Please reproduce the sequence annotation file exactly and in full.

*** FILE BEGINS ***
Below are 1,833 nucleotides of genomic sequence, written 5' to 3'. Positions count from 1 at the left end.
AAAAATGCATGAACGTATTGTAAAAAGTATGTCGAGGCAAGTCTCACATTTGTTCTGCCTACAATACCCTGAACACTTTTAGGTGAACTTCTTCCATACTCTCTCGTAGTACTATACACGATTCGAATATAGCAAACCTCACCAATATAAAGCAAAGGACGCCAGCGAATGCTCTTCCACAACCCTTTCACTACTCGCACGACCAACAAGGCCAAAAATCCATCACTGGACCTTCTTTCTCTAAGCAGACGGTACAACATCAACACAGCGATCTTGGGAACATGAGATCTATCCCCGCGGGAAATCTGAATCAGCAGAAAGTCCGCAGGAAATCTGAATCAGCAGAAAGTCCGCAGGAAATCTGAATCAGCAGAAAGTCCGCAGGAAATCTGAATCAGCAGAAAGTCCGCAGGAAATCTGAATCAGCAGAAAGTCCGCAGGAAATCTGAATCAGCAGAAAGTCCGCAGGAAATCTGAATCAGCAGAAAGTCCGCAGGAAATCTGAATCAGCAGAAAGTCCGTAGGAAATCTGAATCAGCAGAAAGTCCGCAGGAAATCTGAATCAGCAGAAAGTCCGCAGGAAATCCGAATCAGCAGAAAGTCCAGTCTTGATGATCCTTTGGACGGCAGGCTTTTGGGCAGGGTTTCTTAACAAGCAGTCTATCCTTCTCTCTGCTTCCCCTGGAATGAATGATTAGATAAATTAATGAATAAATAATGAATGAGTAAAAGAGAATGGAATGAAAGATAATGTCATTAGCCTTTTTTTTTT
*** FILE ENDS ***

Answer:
Below are 1,833 nucleotides of genomic sequence, written 5' to 3'. Positions count from 1 at the left end.
AAAAATGCATGAACGTATTGTAAAAAGTATGTCGAGGCAAGTCTCACATTTGTTCTGCCTACAATACCCTGAACACTTTTAGGTGAACTTCTTCCATACTCTCTCGTAGTACTATACACGATTCGAATATAGCAAACCTCACCAATATAAAGCAAAGGACGCCAGCGAATGCTCTTCCACAACCCTTTCACTACTCGCACGACCAACAAGGCCAAAAATCCATCACTGGACCTTCTTTCTCTAAGCAGACGGTACAACATCAACACAGCGATCTTGGGAACATGAGATCTATCCCCGCGGGAAATCTGAATCAGCAGAAAGTCCGCAGGAAATCTGAATCAGCAGAAAGTCCGCAGGAAATCTGAATCAGCAGAAAGTCCGCAGGAAATCTGAATCAGCAGAAAGTCCGCAGGAAATCTGAATCAGCAGAAAGTCCGCAGGAAATCTGAATCAGCAGAAAGTCCGCAGGAAATCTGAATCAGCAGAAAGTCCGCAGGAAATCTGAATCAGCAGAAAGTCCGTAGGAAATCTGAATCAGCAGAAAGTCCGCAGGAAATCTGAATCAGCAGAAAGTCCGCAGGAAATCCGAATCAGCAGAAAGTCCAGTCTTGATGATCCTTTGGACGGCAGGCTTTTGGGCAGGGTTTCTTAACAAGCAGTCTATCCTTCTCTCTGCTTCCCCTGGAATGAATGATTAGATAAATTAATGAATAAATAATGAATGAGTAAAAGAGAATGGAATGAAAGATAATGTCATTAGCCTTTTTTTTTT